Continuity on an interval
Continuity on an Interval
Definition:
 Continuous Function on an Interval: A function $f(x)$ is said to be continuous on an interval $[a,b]$ if it is continuous at every point within the interval $[a,b]$.
Example:
Consider the function $f(x)=\sqrt{x}$
defined on the interval $[0,4]$. Let's examine its continuity on this interval.
Step 1: Checking $f(x)$ on the Interval $[0,4]$:

At $x=0$: $f(0)=\sqrt{0}=0$ (Defined)

At $x=4$: $f(4)=\sqrt{4}=2$(Defined)
Step 2: Investigating the Limit at Endpoints:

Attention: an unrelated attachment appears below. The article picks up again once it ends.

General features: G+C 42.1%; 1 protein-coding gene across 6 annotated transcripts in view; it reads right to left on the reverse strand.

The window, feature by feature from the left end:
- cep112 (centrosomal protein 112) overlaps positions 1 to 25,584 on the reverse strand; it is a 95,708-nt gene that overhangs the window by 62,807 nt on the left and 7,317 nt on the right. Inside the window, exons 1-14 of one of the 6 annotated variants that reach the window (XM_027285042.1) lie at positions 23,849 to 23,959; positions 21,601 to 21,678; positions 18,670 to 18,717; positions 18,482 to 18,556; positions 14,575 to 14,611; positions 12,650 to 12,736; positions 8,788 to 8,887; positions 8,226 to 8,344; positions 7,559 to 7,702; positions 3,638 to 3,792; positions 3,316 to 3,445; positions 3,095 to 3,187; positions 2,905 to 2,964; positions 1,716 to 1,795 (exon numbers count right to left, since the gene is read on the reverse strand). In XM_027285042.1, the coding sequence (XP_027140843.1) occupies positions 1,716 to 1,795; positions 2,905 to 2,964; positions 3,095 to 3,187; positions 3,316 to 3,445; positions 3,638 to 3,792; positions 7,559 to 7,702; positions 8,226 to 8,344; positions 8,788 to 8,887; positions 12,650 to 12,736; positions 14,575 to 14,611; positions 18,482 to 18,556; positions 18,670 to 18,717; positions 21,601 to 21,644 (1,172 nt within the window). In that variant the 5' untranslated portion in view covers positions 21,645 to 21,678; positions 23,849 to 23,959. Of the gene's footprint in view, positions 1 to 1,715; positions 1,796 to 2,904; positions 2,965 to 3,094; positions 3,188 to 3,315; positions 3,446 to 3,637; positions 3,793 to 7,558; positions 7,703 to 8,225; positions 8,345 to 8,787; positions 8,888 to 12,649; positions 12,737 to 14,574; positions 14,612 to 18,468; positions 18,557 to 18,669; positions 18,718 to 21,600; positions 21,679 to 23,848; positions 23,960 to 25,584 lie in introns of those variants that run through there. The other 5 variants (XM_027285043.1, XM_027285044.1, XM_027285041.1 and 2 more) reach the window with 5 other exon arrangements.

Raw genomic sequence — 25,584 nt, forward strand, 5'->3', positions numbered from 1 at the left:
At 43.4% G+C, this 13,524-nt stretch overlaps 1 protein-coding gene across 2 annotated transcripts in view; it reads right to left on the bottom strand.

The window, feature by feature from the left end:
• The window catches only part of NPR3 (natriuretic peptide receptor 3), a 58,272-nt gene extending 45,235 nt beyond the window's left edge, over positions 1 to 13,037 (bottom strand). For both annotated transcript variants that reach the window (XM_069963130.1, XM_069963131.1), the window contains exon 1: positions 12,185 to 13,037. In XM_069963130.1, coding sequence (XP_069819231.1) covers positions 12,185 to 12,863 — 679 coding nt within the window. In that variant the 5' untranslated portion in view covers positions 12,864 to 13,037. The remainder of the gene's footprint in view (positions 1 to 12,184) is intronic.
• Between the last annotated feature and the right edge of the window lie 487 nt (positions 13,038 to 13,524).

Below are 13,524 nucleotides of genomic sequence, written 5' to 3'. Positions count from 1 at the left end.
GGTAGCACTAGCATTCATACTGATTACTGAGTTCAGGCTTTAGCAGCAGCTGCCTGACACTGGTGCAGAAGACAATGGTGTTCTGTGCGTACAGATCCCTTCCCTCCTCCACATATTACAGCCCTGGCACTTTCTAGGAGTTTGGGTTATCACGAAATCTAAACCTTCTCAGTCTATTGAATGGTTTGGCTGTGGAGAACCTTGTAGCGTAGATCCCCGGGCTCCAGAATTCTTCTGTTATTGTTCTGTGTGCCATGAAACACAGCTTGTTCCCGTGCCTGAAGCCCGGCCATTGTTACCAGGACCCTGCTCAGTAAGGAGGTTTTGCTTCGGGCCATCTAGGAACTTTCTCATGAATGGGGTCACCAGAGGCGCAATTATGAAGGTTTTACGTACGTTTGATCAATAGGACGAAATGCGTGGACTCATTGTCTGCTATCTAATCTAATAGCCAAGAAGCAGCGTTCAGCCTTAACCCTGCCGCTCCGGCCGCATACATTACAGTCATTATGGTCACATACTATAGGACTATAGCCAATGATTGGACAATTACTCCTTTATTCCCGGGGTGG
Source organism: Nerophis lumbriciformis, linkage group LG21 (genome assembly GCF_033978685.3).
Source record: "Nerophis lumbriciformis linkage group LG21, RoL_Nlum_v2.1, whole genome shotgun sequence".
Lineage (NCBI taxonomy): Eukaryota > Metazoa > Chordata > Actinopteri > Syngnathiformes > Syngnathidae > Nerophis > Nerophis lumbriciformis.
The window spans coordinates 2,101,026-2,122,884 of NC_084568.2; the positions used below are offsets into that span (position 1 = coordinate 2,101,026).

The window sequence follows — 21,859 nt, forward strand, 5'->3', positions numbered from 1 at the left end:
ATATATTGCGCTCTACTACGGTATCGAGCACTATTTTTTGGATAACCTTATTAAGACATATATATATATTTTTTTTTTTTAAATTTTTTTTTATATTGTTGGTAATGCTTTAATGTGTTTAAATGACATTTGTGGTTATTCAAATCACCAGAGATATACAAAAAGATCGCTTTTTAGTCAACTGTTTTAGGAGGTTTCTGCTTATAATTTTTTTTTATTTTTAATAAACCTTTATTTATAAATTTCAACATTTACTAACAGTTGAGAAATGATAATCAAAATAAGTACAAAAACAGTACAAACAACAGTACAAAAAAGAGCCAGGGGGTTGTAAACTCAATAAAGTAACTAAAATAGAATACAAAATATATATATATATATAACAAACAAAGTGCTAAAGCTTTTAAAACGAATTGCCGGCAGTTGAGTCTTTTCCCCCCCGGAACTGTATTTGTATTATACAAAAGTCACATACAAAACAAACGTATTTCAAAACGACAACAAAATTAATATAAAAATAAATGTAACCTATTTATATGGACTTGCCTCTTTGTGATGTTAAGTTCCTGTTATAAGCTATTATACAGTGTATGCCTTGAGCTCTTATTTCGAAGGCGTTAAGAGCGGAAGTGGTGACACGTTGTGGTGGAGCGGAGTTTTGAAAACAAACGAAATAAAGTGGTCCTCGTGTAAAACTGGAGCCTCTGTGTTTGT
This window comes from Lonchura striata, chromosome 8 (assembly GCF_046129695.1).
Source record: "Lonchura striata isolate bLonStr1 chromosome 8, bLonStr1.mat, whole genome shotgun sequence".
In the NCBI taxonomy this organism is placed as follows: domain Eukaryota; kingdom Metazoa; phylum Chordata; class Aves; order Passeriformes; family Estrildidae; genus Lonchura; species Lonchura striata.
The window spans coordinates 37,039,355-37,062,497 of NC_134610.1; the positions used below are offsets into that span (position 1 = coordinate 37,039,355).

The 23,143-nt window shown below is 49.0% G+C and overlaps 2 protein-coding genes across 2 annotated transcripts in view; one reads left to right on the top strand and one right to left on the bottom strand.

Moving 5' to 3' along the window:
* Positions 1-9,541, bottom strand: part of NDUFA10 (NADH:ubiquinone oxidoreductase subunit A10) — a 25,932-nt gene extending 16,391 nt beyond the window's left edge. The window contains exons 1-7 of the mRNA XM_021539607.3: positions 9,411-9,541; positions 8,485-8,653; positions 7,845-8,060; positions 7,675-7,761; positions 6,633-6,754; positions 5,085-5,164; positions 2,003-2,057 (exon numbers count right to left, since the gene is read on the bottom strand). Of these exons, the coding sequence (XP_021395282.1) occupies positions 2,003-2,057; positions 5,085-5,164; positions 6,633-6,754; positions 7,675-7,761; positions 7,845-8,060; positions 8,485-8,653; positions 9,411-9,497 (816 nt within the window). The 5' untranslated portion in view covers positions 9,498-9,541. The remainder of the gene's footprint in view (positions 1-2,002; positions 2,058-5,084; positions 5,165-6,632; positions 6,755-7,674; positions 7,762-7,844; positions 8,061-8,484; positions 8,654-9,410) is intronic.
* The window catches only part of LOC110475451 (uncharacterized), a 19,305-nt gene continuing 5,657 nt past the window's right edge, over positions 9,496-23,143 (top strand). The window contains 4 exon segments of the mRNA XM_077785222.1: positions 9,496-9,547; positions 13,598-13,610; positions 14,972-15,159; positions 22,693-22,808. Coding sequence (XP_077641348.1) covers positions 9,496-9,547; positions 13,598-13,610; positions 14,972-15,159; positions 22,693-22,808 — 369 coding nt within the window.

Lefthand Limit at $x=0$: ${\mathrm{lim}}_{x\to {0}^{+}}f(x)=\sqrt{x}$

, approaching from the right side as $x$ approaches 0.

Righthand Limit at $x=4$: ${\mathrm{lim}}_{x\to {4}^{}}f(x)=\sqrt{x}$

, approaching from the left side as $x$ approaches 4.
Both these limits exist and are finite.
Step 3: Analysis within the Interval $[0,4]$:
 Intermediate Values: For any $x$ between 0 and 4, $f(x)=\sqrt{x}$
 is defined and continuous.
Conclusion:
The function $f(x)=\sqrt{x}$ is continuous on the interval $[0,4]$ as it is defined, and its limits exist and are finite at the endpoints. Moreover, it's continuous for all values within the interval.